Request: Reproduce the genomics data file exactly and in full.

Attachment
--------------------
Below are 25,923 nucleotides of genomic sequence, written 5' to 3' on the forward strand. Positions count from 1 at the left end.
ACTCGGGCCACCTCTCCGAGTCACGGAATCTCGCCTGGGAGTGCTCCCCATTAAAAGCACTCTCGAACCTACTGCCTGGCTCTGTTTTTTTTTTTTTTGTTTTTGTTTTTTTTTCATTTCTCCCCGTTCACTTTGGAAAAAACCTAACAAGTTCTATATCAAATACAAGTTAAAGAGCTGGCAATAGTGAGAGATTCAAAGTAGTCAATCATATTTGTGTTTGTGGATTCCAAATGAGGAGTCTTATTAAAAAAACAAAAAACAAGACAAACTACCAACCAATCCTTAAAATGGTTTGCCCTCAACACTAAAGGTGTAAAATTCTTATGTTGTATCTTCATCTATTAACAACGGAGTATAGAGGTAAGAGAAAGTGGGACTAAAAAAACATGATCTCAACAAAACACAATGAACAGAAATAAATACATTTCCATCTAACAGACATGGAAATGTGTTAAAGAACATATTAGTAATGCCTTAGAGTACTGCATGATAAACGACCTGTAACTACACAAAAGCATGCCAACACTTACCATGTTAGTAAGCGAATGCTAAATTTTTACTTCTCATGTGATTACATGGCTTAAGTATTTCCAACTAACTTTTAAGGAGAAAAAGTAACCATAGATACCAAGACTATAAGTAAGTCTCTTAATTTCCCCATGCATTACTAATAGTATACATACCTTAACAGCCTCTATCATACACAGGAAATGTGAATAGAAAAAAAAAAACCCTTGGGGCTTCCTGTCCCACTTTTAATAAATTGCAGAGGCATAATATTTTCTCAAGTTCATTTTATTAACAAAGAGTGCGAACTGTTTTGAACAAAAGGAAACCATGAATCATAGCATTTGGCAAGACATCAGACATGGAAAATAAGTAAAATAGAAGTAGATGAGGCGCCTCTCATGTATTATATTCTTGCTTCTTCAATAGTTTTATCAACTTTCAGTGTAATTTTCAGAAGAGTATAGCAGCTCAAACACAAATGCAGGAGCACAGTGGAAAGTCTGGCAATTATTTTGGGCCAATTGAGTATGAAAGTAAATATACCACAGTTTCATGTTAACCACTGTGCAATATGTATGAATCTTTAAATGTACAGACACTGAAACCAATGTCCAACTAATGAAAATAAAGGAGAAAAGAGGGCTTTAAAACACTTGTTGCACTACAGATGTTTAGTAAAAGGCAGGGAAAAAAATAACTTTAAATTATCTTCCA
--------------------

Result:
Below are 25,923 nucleotides of genomic sequence, written 5' to 3' on the forward strand. Positions count from 1 at the left end.
ACTCGGGCCACCTCTCCGAGTCACGGAATCTCGCCTGGGAGTGCTCCCCATTAAAAGCACTCTCGAACCTACTGCCTGGCTCTGTTTTTTTTTTTTTTGTTTTTGTTTTTTTTTCATTTCTCCCCGTTCACTTTGGAAAAAACCTAACAAGTTCTATATCAAATACAAGTTAAAGAGCTGGCAATAGTGAGAGATTCAAAGTAGTCAATCATATTTGTGTTTGTGGATTCCAAATGAGGAGTCTTATTAAAAAAACAAAAAACAAGACAAACTACCAACCAATCCTTAAAATGGTTTGCCCTCAACACTAAAGGTGTAAAATTCTTATGTTGTATCTTCATCTATTAACAACGGAGTATAGAGGTAAGAGAAAGTGGGACTAAAAAAACATGATCTCAACAAAACACAATGAACAGAAATAAATACATTTCCATCTAACAGACATGGAAATGTGTTAAAGAACATATTAGTAATGCCTTAGAGTACTGCATGATAAACGACCTGTAACTACACAAAAGCATGCCAACACTTACCATGTTAGTAAGCGAATGCTAAATTTTTACTTCTCATGTGATTACATGGCTTAAGTATTTCCAACTAACTTTTAAGGAGAAAAAGTAACCATAGATACCAAGACTATAAGTAAGTCTCTTAATTTCCCCATGCATTACTAATAGTATACATACCTTAACAGCCTCTATCATACACAGGAAATGTGAATAGAAAAAAAAAAACCCTTGGGGCTTCCTGTCCCACTTTTAATAAATTGCAGAGGCATAATATTTTCTCAAGTTCATTTTATTAACAAAGAGTGCGAACTGTTTTGAACAAAAGGAAACCATGAATCATAGCATTTGGCAAGACATCAGACATGGAAAATAAGTAAAATAGAAGTAGATGAGGCGCCTCTCATGTATTATATTCTTGCTTCTTCAATAGTTTTATCAACTTTCAGTGTAATTTTCAGAAGAGTATAGCAGCTCAAACACAAATGCAGGAGCACAGTGGAAAGTCTGGCAATTATTTTGGGCCAATTGAGTATGAAAGTAAATATACCACAGTTTCATGTTAACCACTGTGCAATATGTATGAATCTTTAAATGTACAGACACTGAAACCAATGTCCAACTAATGAAAATAAAGGAGAAAAGAGGGCTTTAAAACACTTGTTGCACTACAGATGTTTAGTAAAAGGCAGGGAAAAAAATAACTTTAAATTATCTTCCA